I was 14 when I first heard of Metal Gear Solid. It was the summer of 1999, and my best friend asked me if I'd ever played it. When I told him no, he suggested that we do something truly absurd: that we go down to the local Blockbuster Video, we rent it, and we play it all in one night.
And that's exactly what we did. We started at around seven in the evening and didn't get finished until well after the sun had risen. It might seem hyperbolic to say that Metal Gear Solid changed my life, but honestly, it kinda did. As a kid weaned on Super Mario Bros. and Sonic the Hedgehog, I knew that games were something special to me, something I'd wanted to be a part of but not really sure exactly what that meant. But for the first time in my entire life, a game actually bothered to challenge my own perception of reality.
Metal Gear Solid may be filled with rad anime bullshit like cyborg ninjas and ridiculous walking battle tanks, but it also features quiet moments that explore the effects of war and nuclear proliferation, of the evils governments can perform on their own citizens. One minute series hero Solid Snake is wrapped up in a boss battle that seems insurmountable until the player plugs their controller into the second port, and the next he's discussing the ethical implications of human cloning with his evil twin brother. For a 14-year-old kid, Metal Gear Solid was a big deal, and it opened my eyes to a wider world filled with problems that we as a society are doing a piss-poor job at solving.
So of course I was excited for Metal Gear Solid 2, a game that looked to be better than the first in every conceivable way. And of course, series creator Hideo Kojima knew how excited everyone was. He knew what we wanted: a bigger game, better graphics, more Solid Snake. And he played up those expectations perfectly, showing us what we all wanted to see then yanking it all away. Instead of playing as Solid Snake, we were given Raiden, a whiny, inexperienced rookie trained on VR simulations and sent in on his first real mission at an off-shore decontamination facility.
I was livid. "Who the hell is this asshole?" I probably exclaimed when Raiden removed his mask atop Big Shell. Snake was on the cover of the goddamned box, and now I have to play the rest of this game as this loser? I might have screamed Kojima's name to the heavens in rage on my first playthrough, but time passed. I grew older. I began to look closer. And I realized the full extent of Kojima's brilliance. Metal Gear Solid 2 is all about misinformation, about how information pools and collects in our digital age, and how easy it is to create and distribute lies and have them become fact. He saw the potential effects of social media, of our ability to preserve data, no matter how insignificant, and how our beliefs can influence our perceptions and judgement, and he used it against us in the most gutsy bit of marketing manipulation I've ever seen.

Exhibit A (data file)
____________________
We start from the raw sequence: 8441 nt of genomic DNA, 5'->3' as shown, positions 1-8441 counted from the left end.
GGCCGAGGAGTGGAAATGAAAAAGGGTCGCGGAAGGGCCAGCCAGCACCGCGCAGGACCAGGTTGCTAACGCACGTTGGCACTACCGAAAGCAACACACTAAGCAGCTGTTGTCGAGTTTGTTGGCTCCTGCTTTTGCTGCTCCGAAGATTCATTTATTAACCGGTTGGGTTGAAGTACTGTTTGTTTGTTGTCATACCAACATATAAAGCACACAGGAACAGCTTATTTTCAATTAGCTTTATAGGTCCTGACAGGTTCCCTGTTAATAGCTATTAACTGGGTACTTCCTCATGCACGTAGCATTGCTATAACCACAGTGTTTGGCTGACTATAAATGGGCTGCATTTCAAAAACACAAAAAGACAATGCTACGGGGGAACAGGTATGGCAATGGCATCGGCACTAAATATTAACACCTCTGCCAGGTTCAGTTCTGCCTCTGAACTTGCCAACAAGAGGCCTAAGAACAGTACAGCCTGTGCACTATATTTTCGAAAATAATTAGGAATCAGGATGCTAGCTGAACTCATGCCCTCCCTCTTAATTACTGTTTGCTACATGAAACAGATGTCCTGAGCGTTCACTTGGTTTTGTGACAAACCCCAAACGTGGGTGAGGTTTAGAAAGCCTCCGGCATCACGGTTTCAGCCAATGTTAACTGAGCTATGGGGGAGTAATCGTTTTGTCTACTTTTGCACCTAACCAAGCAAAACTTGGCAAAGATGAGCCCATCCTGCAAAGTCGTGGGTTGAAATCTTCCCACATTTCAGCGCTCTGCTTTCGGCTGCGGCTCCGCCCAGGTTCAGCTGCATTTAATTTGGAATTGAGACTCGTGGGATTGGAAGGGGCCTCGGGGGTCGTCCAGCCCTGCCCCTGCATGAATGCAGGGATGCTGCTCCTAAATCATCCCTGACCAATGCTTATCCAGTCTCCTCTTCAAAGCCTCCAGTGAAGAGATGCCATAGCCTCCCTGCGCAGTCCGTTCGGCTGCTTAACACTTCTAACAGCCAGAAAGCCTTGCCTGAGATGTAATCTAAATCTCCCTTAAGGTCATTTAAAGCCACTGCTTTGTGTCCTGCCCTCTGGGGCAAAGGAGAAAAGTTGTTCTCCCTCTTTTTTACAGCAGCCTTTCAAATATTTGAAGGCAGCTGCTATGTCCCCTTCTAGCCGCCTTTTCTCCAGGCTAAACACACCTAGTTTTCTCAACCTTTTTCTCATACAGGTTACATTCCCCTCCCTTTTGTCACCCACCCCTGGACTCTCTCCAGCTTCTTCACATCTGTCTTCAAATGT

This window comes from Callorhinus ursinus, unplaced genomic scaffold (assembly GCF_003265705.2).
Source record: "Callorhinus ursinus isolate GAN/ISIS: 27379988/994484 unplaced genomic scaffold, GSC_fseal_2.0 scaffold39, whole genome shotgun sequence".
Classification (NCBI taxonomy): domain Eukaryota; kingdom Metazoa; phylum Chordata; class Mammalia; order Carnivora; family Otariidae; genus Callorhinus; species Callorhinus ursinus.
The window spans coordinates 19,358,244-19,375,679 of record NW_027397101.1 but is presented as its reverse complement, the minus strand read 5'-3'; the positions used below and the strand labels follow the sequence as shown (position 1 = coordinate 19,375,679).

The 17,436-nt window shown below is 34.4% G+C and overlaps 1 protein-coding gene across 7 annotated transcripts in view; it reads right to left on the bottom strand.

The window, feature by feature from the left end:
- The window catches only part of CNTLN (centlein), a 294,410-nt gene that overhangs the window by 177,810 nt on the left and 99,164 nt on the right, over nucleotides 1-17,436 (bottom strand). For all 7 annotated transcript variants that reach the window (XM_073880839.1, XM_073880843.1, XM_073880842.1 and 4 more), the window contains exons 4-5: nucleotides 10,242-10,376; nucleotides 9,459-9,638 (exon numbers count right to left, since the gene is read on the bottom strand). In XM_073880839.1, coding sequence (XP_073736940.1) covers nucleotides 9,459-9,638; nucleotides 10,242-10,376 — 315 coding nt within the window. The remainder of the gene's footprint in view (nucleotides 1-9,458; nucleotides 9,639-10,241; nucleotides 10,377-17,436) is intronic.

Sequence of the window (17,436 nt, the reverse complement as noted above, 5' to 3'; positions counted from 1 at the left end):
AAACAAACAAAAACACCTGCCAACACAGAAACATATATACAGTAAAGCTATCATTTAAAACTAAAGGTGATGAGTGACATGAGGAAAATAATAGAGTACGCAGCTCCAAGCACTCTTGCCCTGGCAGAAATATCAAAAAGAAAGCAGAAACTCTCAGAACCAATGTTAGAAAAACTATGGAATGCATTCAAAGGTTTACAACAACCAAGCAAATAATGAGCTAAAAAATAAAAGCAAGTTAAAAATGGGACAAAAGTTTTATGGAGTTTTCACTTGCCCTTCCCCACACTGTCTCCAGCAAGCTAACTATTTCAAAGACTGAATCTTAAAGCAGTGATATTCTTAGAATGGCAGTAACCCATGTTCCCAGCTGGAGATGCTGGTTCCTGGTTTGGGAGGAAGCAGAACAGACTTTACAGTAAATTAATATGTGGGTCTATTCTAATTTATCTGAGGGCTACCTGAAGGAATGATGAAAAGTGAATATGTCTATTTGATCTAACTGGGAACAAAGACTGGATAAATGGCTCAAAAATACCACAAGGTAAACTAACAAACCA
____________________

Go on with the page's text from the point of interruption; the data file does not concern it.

When you're playing a Metal Gear game, you're not just playing the bits of code on a disc - you're taking a step into the mind of Hideo Kojima, and playing the game isn't limited to those moments where you have a controller in your hand. When you're watching an interview of a mysterious game developer covered in bandages, you're playing a Metal Gear game. When you're combing through trailers trying to discern what's real and what's fiction, you're playing a Metal Gear game. When you're reading a copy of Moby Dick to see why Kojima used its name as the moniker for the fictional studio supposedly behind The Phantom Pain (something I'm seriously considering doing), you're playing a Metal Gear game. To be invested in Metal Gear is to be a willing participant of the greatest, most impressive con in video game history. And none of it would be possible without Kojima's auteur hand to guide it.